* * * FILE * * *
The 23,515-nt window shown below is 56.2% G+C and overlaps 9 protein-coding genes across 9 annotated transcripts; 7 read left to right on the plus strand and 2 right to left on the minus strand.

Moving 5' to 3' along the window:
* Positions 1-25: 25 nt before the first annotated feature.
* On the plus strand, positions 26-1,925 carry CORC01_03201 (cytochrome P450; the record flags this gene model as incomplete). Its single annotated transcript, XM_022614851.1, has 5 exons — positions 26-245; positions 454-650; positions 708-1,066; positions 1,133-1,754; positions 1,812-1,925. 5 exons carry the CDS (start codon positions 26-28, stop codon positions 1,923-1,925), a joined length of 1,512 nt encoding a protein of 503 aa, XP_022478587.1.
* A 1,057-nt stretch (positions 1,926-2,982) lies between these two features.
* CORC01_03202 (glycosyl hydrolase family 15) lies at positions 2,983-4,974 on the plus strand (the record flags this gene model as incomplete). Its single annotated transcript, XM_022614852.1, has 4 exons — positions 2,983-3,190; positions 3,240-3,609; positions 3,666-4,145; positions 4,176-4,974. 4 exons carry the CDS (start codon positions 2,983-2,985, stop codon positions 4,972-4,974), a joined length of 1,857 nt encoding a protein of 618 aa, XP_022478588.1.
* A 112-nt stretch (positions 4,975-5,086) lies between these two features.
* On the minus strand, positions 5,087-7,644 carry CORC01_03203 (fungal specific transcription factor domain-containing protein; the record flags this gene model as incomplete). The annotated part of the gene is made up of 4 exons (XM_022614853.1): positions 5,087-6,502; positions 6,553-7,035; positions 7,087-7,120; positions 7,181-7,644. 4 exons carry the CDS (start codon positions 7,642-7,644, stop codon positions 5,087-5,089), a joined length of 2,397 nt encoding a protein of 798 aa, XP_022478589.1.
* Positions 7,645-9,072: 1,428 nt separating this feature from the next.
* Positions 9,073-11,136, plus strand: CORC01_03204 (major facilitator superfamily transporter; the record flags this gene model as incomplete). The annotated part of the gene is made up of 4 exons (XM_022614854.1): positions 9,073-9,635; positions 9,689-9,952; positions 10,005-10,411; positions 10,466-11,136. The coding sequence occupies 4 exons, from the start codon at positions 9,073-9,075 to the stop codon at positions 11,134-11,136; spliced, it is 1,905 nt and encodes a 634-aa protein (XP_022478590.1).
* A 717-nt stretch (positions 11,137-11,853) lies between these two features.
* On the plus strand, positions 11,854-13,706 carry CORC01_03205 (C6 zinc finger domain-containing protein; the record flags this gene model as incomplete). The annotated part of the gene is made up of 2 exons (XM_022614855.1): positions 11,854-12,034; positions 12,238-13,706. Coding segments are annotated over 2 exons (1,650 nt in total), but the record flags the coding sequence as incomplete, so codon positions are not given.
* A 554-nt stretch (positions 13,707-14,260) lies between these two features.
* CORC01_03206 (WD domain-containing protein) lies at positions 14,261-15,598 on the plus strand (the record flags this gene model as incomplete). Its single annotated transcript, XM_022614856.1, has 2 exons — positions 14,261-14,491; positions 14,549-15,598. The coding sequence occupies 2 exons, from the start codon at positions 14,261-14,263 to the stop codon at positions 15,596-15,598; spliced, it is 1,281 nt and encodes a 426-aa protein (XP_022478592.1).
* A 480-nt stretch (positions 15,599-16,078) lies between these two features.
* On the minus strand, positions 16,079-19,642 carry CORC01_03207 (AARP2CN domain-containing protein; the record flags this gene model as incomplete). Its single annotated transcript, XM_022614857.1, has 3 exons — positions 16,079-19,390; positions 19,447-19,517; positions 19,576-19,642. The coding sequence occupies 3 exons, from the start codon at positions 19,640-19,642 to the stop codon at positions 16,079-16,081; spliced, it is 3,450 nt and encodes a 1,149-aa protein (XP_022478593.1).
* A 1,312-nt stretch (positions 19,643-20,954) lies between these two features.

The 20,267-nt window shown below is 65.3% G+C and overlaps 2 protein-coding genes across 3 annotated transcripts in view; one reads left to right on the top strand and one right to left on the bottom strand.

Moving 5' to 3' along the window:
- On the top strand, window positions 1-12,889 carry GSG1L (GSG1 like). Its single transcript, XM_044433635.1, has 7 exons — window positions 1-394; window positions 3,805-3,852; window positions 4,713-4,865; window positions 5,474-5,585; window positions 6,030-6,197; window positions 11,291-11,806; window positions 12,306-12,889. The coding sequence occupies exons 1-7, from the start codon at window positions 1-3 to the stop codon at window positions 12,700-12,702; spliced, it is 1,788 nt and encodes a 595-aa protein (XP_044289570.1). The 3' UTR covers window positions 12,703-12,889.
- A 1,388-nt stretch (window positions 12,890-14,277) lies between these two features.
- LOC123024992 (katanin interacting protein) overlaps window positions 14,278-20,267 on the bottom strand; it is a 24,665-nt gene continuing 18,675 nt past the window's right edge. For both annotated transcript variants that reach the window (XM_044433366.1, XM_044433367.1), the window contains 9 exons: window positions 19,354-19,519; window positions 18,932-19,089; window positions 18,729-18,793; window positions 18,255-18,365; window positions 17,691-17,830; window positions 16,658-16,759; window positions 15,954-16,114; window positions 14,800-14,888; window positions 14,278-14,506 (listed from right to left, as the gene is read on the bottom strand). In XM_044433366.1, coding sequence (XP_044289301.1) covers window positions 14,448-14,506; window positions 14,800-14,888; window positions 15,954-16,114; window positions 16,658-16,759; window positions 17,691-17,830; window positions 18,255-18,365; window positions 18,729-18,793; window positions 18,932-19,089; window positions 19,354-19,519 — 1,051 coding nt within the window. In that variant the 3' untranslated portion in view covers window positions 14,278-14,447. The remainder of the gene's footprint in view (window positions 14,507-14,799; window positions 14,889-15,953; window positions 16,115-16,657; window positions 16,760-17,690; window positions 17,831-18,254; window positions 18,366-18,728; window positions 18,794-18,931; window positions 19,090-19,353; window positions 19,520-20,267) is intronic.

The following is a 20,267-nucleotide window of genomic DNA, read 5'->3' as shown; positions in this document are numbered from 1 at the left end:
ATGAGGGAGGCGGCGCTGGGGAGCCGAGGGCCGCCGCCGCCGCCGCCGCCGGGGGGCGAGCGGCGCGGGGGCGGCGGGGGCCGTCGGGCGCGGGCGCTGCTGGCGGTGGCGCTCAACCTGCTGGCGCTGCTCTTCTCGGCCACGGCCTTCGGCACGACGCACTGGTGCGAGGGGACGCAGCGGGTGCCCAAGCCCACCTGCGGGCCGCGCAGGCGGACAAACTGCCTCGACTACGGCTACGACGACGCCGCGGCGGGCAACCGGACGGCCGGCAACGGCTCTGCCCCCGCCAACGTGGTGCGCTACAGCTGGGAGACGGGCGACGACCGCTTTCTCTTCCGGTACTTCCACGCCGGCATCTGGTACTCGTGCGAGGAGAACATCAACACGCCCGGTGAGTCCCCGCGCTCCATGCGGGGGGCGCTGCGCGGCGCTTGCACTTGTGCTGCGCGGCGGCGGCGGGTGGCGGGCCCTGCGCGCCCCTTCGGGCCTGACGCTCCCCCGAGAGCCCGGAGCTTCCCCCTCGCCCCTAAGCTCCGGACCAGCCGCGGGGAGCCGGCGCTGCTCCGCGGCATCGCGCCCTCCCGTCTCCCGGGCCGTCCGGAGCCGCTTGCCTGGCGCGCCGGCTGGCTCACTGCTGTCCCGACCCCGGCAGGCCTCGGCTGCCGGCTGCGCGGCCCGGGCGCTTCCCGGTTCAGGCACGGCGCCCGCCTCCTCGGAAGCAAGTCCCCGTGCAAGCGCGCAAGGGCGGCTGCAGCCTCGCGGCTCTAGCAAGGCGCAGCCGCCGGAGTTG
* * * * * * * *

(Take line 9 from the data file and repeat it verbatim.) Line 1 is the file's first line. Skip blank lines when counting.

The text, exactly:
* Positions 7,645-9,072: 1,428 nt separating this feature from the next.